Seven Lesser Known Security Threats that You Need to Know

Did you know a USB stick can be a catalyst for a major security threat? And it’s actually very common. We often see major news headlines about massive data breaches, malware hijacks and major cybersecurity threats, but what about the lesser known threats? 

According to a Wired article rogue USB sticks, zombie accounts, untrusted browser extensions, bogus online quizzes, leaky photo uploads, smart home snooping and malicious charging cables are the top seven lesser known security threats. These risks can cause even bigger problems for businesses than massive data breaches, malware hijacks and other high-level profile risks. 

Here is what you need to look out for when it comes to these seven risks:

  • Rogue USB Stick
    • USB sticks are built with security problems that often carry malware infections. These devices can carry security risks like viruses disguised as email attachments. To reduce the risk of spreading malware through a USB stick, you want to know where the device is from. If you do not know where it is from, run a virus scan on it before use. This can be completed by an IT service. 
  • Zombie Accounts
    • It is important to completely shut down any social media account(s) that you do not use rather than uninstalling the app from your device. This includes any account connected with social media, language- learning, job finding apps and one-time use sites that we have downloaded. It is also important to completely delete accounts due to third party apps. Apps like to link services to your main accounts; for example, job sites might have hooked up to your LinkedIn profile. Linked service give hackers more targets to aim at which makes it important to not let your unused account collect dust. 
  • Untrusted Browser Extensions
    • Have you ever received an ad while scrolling on facebook or instagram for something you just Googled? This is due to using untrusted browser extensions. These browsers are exposing you by selling your browsing data in attacks of pop-up advertisements or installments of extra software that you don’t actually want. To reduce your risk of using untrusted browser extensions, keep the number of browser extensions that you have installed to a minimum and treat safe browsers the same way you would treat safe apps. 
  • Bogus Online Quizzes
    • It’s always tempting to take the Facebook quizzes to find out which modern princess you are or the six words that describe your personality, but these quizzes are actually a major security threat – despite how fun they are. In answering these quizzes you are giving sites more personal information about you  and sometimes even giving away your friends’ data.. Be cautious to take any quiz that asks for detailed personal information or a connection to one of your social media accounts.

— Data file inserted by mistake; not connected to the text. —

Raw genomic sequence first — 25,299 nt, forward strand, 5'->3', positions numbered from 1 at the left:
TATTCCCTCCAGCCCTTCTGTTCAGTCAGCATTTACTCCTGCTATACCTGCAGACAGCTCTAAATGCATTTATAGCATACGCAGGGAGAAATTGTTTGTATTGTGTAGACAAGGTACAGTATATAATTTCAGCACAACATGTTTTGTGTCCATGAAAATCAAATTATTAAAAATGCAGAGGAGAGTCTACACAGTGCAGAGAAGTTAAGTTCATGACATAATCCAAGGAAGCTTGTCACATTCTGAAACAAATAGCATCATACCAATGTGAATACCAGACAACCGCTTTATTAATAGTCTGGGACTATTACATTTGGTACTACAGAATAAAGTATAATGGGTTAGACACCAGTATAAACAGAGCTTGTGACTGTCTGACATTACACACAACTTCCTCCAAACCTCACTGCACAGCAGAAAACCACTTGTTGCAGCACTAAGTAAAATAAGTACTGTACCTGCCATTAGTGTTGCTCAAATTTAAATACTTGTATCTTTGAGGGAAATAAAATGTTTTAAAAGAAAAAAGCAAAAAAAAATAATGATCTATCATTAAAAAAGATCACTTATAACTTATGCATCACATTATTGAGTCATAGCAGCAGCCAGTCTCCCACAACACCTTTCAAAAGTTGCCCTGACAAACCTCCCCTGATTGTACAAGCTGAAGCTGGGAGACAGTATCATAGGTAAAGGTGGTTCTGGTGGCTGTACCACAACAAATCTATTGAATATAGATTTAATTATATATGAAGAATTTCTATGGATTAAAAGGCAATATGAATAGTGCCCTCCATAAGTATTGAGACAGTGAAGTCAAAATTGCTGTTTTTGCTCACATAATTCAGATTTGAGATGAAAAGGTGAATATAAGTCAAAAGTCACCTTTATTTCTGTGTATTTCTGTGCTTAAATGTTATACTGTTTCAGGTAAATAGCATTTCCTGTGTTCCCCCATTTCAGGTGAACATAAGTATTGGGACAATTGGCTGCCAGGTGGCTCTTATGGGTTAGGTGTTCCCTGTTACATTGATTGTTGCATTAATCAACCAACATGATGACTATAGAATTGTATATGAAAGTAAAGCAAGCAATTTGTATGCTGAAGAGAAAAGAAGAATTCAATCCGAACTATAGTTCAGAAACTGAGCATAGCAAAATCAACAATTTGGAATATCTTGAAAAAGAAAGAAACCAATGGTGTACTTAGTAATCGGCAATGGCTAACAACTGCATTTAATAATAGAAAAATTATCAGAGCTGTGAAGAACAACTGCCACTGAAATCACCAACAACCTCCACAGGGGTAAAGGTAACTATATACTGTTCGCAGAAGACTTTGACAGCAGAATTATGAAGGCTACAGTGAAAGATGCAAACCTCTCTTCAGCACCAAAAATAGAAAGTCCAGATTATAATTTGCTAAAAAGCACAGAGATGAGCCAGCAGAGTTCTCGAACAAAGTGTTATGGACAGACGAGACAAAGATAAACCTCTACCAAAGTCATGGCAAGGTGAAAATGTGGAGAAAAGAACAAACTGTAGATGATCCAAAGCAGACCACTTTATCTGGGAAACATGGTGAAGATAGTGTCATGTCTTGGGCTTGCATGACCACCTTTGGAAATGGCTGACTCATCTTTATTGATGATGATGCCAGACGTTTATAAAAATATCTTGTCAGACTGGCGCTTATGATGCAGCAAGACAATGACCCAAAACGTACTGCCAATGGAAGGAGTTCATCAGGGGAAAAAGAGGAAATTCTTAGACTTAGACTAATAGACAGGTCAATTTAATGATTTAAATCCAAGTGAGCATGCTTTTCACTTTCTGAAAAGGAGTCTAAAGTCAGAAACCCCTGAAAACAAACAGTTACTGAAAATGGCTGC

• Leaky Photo Uploads
    • The saying, “a photo is worth a thousand words,” is very applicable in today’s society. Almost every social media app allows for shared photos to include location data. Apps like Instagram and Facebook automatically strip the location data but have the option of adding it back. The Google photos app keeps the location data embedded in the file. Knowing certain locations is a huge security risk because it can help someone run an identity theft scam or get past security question on your online accounts. Be cautious about the photo location sharing.    
  • Smart Home Snooping
    • From smart TVs to “Hey Alexa,” our homes are only getting smarter. In using smart technology, hackers have a whole new set of devices to target, which creates security problems in your own home. When you are looking to buy smart devices, stick to well-known and established brands. Keep these devices up-to-date with the latest software and don’t use default passwords. Also, turn on two-factor authentication if possible as an extra layer of protection to keep your smart devices safe. 
  • Malicious Charging Cables
    • When we purchase new devices, an assortment of cables come with them, including charging cables to cables that allow one device to connect to another. When these cables break, it is tempting to buy cheap  cables from superstores or online websites, but these cables come at a security risk. These cheap cables can be used as remote access for hackers once they have been plugged in because they were not made specifically for that device. To avoid being hacked through charging cables, use only the cables that come with your device and stay away from any cable that is just lying around.

At MDL Technology, your company’s security is our number one concern. By offering services such as 24/7 help desk support, network monitoring and offsite data backups, we help ensure that you don’t need to stress about private information becoming public. Learn more about the services we offer by visiting our website

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